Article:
3. The Cantonese – The Mountain is High and the Emperor is Far Away
The Siyi (Szeyup) Counties – A Special Place
Canton (Guangzhou) is the capitol of Guangdong province, the home of the Cantonese people.
From 1760 to 1843 Canton was the only port open to trade with the West. Being the entry point for commercial intercourse with the West would have tremendous impact on this province. As trade developed, Guangdong began to develop a rudimentary market economy. A growing infrastructure developed to handle foreign trade, including the construction of new transportation facilities and development of local industries to meet export demands. Traditionally Guangdong was always considered a rich province because of its productive farmlands, abundant rainfall, an extensive river transportation system, a history of commercial activity and a reputation for academic achievement. With a monopoly on trade with the West, Guangdong further secured its status as a rich province. That status continues to this day. Guangdong has the highest GDP of any province in China.
The Cantonese are the most independent of all the Chinese. They are the natural rebels of China. “The mountain is high, and the emperor is far away,” the Cantonese like to say. It is a reminder that the central authority must travel a long and difficult road to reach Guangdong. The Cantonese think of themselves as the true Chinese, unlike the northerners that have been tainted by too close a contact with the barbarians that invaded from beyond the Great Wall. For the Cantonese, unlike the rest of China that considers the Yangtze Rive the dividing line, everything north of Guangzhou is “the North”.
Both Chinese and Western observers have noticed the special characteristics of the Cantonese.
Cantonese are worldly men of affairs, shrewd bargainers, knowledgeable in technology, frank in criticism, oriented to defending their own interest. They are quick, lively, and clever in catching on to new skills…
– Vogel, 1969
The Cantonese compared to people in other parts of China, were traditionally regarded as adventurous, progressive and combative people.
– Zo, 1971
These characteristics would prove very helpful as China responded to the new challenges from the West.
Located 50 miles from Guangzhou in the western part of the Pearl River Delta, Siyi (“Four Counties), comprised of Taishan (Toishan), Sunwui, Enping, and Kaiping (Hoiping) played a leading role in the emigration of the Chinese to America. Taishan was and is the most important county among the four with the largest population and land area, and by far the longest seacoast.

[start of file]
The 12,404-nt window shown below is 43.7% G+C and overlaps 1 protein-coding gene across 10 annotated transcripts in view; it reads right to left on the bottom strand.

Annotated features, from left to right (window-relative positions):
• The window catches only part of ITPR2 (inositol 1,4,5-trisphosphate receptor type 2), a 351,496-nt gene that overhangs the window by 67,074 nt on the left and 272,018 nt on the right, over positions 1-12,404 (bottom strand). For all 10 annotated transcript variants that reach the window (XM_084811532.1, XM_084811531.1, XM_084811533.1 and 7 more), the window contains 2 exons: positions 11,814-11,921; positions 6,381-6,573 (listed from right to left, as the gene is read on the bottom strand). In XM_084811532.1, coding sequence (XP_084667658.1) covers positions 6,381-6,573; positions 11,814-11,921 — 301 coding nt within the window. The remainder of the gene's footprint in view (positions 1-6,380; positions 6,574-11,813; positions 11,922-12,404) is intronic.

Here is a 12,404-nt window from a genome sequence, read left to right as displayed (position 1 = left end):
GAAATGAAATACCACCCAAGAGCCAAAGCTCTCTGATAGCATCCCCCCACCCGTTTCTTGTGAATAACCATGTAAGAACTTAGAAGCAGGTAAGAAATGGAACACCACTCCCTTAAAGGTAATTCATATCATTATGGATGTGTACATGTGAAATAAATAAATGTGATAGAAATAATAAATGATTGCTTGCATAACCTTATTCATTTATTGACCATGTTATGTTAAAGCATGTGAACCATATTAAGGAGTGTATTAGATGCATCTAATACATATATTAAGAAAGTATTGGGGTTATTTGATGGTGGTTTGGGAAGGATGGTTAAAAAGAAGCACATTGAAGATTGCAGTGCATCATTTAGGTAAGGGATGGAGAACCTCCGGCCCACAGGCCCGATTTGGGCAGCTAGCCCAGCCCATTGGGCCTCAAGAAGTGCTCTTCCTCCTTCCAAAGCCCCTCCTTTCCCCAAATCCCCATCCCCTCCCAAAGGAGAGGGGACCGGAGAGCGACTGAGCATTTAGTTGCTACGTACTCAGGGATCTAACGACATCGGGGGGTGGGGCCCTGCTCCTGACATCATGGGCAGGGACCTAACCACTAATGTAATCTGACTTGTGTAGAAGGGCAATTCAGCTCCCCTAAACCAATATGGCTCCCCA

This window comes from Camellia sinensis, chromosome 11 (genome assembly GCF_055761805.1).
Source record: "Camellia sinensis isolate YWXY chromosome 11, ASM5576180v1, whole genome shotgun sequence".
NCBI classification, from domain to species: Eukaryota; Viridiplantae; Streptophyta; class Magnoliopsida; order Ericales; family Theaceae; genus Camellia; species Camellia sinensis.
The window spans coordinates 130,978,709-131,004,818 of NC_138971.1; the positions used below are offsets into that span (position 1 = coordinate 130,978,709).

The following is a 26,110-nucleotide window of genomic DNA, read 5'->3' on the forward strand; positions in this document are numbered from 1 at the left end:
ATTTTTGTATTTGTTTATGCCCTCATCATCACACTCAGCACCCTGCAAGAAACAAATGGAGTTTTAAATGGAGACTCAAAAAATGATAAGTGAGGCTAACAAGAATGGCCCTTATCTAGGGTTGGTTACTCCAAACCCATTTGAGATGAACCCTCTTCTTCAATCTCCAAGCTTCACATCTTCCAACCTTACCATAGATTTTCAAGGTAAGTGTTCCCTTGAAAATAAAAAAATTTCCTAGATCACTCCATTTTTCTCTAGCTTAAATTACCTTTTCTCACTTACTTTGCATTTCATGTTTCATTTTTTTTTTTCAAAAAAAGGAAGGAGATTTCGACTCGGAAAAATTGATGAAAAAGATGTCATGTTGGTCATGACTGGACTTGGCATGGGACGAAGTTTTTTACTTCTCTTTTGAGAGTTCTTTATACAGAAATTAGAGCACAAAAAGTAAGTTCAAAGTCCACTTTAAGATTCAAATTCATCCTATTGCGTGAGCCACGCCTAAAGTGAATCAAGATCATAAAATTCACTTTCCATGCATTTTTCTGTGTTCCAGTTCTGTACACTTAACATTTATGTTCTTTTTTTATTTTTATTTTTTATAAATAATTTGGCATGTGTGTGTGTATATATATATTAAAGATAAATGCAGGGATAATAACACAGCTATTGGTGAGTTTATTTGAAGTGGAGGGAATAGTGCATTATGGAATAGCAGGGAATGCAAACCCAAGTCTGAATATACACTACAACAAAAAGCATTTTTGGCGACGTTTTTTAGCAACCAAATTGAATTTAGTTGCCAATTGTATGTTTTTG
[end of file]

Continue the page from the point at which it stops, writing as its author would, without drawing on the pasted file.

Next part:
The Siyi counties are a beautiful part of Guangdong with rich river valleys and rolling hills that in places erupt into rugged mountains. The area is blessed with rich soil that supports two or three crops of rice a year. It is famous for the variety of fruits and vegetables grown there.
These four counties are the home counties of 80% of the pre-1965 Chinese emigrants to America. More than half came from Taishan alone. In China, Taishan is called the “Home of the Overseas Chinese”.
All the characteristics of the Cantonese people apply to the people from the Siyi counties, perhaps to even a more exaggerated degree. The one characteristic that best define the Siyi people is their stubbornness. They refuse to give up even when the situation appears hopeless.
They are heirs to a rich history of resistance. When the Mongols invaded China in 1271, they swept in from the north and forced the ruling Song Dynasty south. The Song Dynasty armies fought bravely but they were no match for the Mongol hordes. By the end of the decade, the imperial court had retreated to Siyi. It was in Siyi that the Song Dynasty would make its last stand.
In 1279, the Song naval forces suffered a devastating defeat at the battle of Yamen near Szeyup. The end was near. Vowing never to surrender to the barbarians, the prime minister of the Song dynasty, Lu Xiofu strapped the Song boy emperor to his back and leaped into the South China Sea near a seaport on the Taishan Sunwui county line.
With the death of the emperor, the Song forces, composed of many high ranking officials and military officers, disbanded and settled in Taishan, Sunwui, and the surrounding counties. The presence of the remnants of the Song Dynasty imperial court would have a strong influence on Siyi. Even today, many families with the surname Chew, Jew, and Jue claim descent from the Song royal line.
Siyi people have never forgotten the loyalty of Lu Xiofu, and a memorial has been erected to him in the western part of Taishan. Never give up became part of the history of the Siyi people.